Tuesday, October 25, 2016

i'll take ya to school!

Just over a month into ownership, Charlie and I finally got to ride in our first lesson together. We rode with the farm's program director, trainer M (whom you may remember from lessons with Casanova).

Obvi his expertise lies primarily in h/j land - but solid fundamentals and concepts supersede discipline, imho. Good horsemanship and riding are good horsemanship and riding, period. So I was eager for M's input.

alternative title for this post could be "It's called ART, okayyy?" lol... anyway pics are unrelated. i wedged my phone into a standard to catch video (below) of a few passes over a teensy cross rail one night. but i can't help myself so in addition to the video you also get ridiculously blurry screen shots. sorry not sorry!

Two big takeaways:

1: I am on the right path with Charlie. The work I've been doing on my own is moving him in the right direction and I just need to keep on keepin on. Perhaps with slightly more firmness in asking for shorter response times, or being proactive instead of waiting for things to crop up (think: race horse power mode down the long side - slow that shit down before it even starts, Emma!).

But.

2: Trainer M put us through our paces in a very effective manner, setting us up nicely for success through strategic use of exercises and figures, while actively managing the mistakes I know I'm making but haven't been able to resolve. And as a direct result, I simply rode better and with more confidence, prompting a very nice response from Charlie.

Funny how that works, no?

EAGER TB IS EAGER!! also mostly navigating the trot pole pretty well!

Anyway. Specifics:

  • When the trot is happening in a nice, balanced, soft fashion, add in three loop serpentines through the arena. Look for steady pace, straightness between loops, and balanced changes in bend.
  • Don't constantly circle, and don't constantly go straight. Use both to their advantages for helping balance the horse, as well as letting the horse find his own balance.
  • Be firmer and quicker with the rein aids when asking for slowing down or transitioning down. My goal must be to avoid teaching Charlie to lean on me.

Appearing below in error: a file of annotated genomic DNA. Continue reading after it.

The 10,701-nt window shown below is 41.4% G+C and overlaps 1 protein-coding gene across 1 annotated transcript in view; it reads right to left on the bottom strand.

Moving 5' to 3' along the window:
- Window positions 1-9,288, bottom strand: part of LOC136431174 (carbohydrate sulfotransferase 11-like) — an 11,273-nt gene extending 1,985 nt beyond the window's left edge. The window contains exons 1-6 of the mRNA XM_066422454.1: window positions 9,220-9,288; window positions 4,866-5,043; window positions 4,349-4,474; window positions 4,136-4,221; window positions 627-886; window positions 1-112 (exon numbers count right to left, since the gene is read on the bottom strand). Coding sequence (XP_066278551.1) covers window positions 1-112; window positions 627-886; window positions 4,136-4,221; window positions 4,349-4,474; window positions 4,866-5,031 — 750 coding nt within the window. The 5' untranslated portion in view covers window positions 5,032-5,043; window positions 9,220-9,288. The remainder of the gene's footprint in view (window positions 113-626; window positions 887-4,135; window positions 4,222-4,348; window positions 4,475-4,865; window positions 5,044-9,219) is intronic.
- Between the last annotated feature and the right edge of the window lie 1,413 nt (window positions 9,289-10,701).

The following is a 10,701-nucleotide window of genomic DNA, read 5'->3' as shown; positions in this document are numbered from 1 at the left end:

• Use half circle turns back to the rail for our canter departs. Charlie responded beautifully to this, esp re: leads. (He has both leads but we occasionally struggle with picking up the correct one).
  • Furthermore with canter: focus on encouraging Charlie to have a mobile head and neck in the canter. Don't lock my elbows or hold my hands too low - encourage him to stretch and be soft and use his head and neck, rather than holding himself stiffly.

almost not losing that left shoulder out of the turn! almost!!

  • Basically just be softer with my arms all around - and probably hold my hands higher than I want. And probably shorter reins too, ahem. 
  • Use more opening inside rein to help show Charlie the bend, while occasionally "bumping" on the outside rein to help with balance.
  • Widely held hands are good hands for green beans.
  • Re: the horse leaning on me, Charlie isn't very sophisticated or subtle yet. He's (very slowly) learning to lower his head and soften his topline, but he's bobbling between high and braced, and low and leaning. The telltale sign of leaning is if his rhythm changes tho. As I encourage him to soften his topline without penalty, look for a consistent tempo. If his tempo changes as he goes low tho.... get him back up off my hands. He's too big to carry!

So a very basic lesson, but one I was very happy to have. Charlie behaved very nicely for the ride and is clearly emotionally prepared to handle the lesson format. He was happy to walk calmly and relaxed while M and I discussed and reviewed etc, and happy to go back to work when asked. Good boy!

officially adorable. at least what you can see of it ;)

Plus. This horse, guys. He really doesn't seem to care about ANYTHING. It was stupidly windy out, but we braved the outdoor all by our lonesome anyway. Complete with random odds and ends occasionally blowing across the ground as we went, and a few jump standards that had been knocked down over night. Charlie noticed but cared not. I can live with this!

silly but oddly endearing video of us power trotting around the arena and occasionally jumping the cross rail. 

Anyways. After finishing up the ride (but not the chat), we talked a bit more about how to use certain exercises to keep setting Charlie up for success. The horse is a thinker and learner, so that can be used to my advantage. Trainer M gave me the following test sheet, which looks remarkably like an h/j version of a (prix caprilli) dressage test lol. Just replace "ordinary" with "working." 

His purpose was to give me exercise ideas (see: half turns to canter departs) as well as a 'proficiency checklist,' and it was a good reminder to think back over all the dressage tests I've done lol. Especially with this horse's weak hind end I've been trying to integrate some early lateral-type stuff at the walk. Mostly just playing around but Charlie seems to catch on quickly.

So I've been thinking back to the lesson ever since - and basically recreated it in its entirety for our next ride (with equal success!). And am just super happy to have that affirmation.